Publicly funded research projects offer the perfect opportunity to work on solving relevant challenges that none of us can solve on our own.
Yazzoom has built a powerful reusable and extendible technological solution on top of open source technologies combined with proprietary machine learning algorithms. It has some unique capabilities like process mining, the ability to learn automatically from data statistical models that describe how the machines, devices and systems have been used and which process steps were executed by those systems. Then there is context dependent anomaly detection, or the ability to detect in real-time anomalies or abnormal process execution and complex events in both numerical data and log files, while taking into account the context in which the system operates. “Essentially,” Alexis sums up, “Yanomaly’s main use cases are continuous real-time monitoring of assets for operations and maintenance teams of production companies, and faster diagnostics and root cause analysis for service and support teams of equipment manufacturers.”
Benefits of collaboration
Of course, being a small company the need to keep abreast of the latest developments cannot be understated. Publicly funded research projects offer the perfect opportunity, as Managing Director Jan Verhasselt suggests, “to mix with different people and organisations to work on solving relevant challenges that none of us can solve on our own. In R&D, of course, there is always a substantial risk that the ultimate solution will not be found, so such programmes and projects help spread the risk in terms of both effort and funding.” Furthermore," Jan goes on to say, “our main objectives as a technology provider are to get a chance to test and further develop our ideas and technologies on the real use cases provided by the problem owners in projects and, in doing so, to (hopefully) create reference success stories that show the value of our technology.”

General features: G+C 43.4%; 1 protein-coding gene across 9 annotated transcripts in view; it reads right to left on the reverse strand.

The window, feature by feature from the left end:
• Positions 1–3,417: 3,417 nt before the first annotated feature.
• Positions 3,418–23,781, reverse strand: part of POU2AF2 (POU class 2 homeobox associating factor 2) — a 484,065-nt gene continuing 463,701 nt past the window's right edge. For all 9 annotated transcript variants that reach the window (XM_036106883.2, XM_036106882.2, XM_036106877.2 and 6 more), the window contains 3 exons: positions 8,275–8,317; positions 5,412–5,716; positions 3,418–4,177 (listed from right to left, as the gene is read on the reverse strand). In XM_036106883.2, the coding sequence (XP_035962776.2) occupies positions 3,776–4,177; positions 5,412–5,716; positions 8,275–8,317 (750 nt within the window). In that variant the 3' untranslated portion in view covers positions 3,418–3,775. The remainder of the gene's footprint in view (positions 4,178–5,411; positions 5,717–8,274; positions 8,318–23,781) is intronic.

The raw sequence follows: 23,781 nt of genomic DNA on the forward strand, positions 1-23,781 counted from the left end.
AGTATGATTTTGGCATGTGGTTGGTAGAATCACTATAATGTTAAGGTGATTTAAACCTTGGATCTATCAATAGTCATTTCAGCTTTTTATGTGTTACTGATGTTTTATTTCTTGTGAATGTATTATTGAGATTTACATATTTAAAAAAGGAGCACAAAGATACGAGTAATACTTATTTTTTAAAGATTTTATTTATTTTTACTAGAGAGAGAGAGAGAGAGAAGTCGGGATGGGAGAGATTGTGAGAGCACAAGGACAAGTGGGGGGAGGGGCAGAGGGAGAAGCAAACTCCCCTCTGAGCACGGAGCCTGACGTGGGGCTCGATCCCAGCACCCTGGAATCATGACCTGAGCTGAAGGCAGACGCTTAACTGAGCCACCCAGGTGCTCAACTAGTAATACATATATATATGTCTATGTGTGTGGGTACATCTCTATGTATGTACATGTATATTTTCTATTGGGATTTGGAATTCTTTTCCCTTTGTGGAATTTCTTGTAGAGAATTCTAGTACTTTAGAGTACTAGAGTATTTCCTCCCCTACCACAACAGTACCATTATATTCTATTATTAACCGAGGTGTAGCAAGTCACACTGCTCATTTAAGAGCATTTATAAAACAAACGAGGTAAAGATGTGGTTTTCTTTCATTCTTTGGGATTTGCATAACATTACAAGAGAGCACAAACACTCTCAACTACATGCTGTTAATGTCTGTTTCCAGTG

The ITEA project Reflexion is one such success story where technology was developed to generate test suites indistinguishable from real-life user tests, opening up the potential to make systems (and therefore users) safer against threats for which no data currently exists. Ultimately, lower development, maintenance and troubleshooting costs mean a better price-to-quality ratio for customers. Yazzoom is currently involved in iDev40, an EU ECSEL project that is geared to using digital twins for accelerating the time it takes to create new products from development, over planning to manufacturing throughout the value chain. Yazzoom also participates in Flemish R&D programmes like ICON. “An obvious difference here,” Jan explains “is that local Flemish projects typically have smaller partner consortia. Among the European research projects, ITEA requires less work for reporting and the portal is very handy. So for an SME like us, that’s a real bonus.”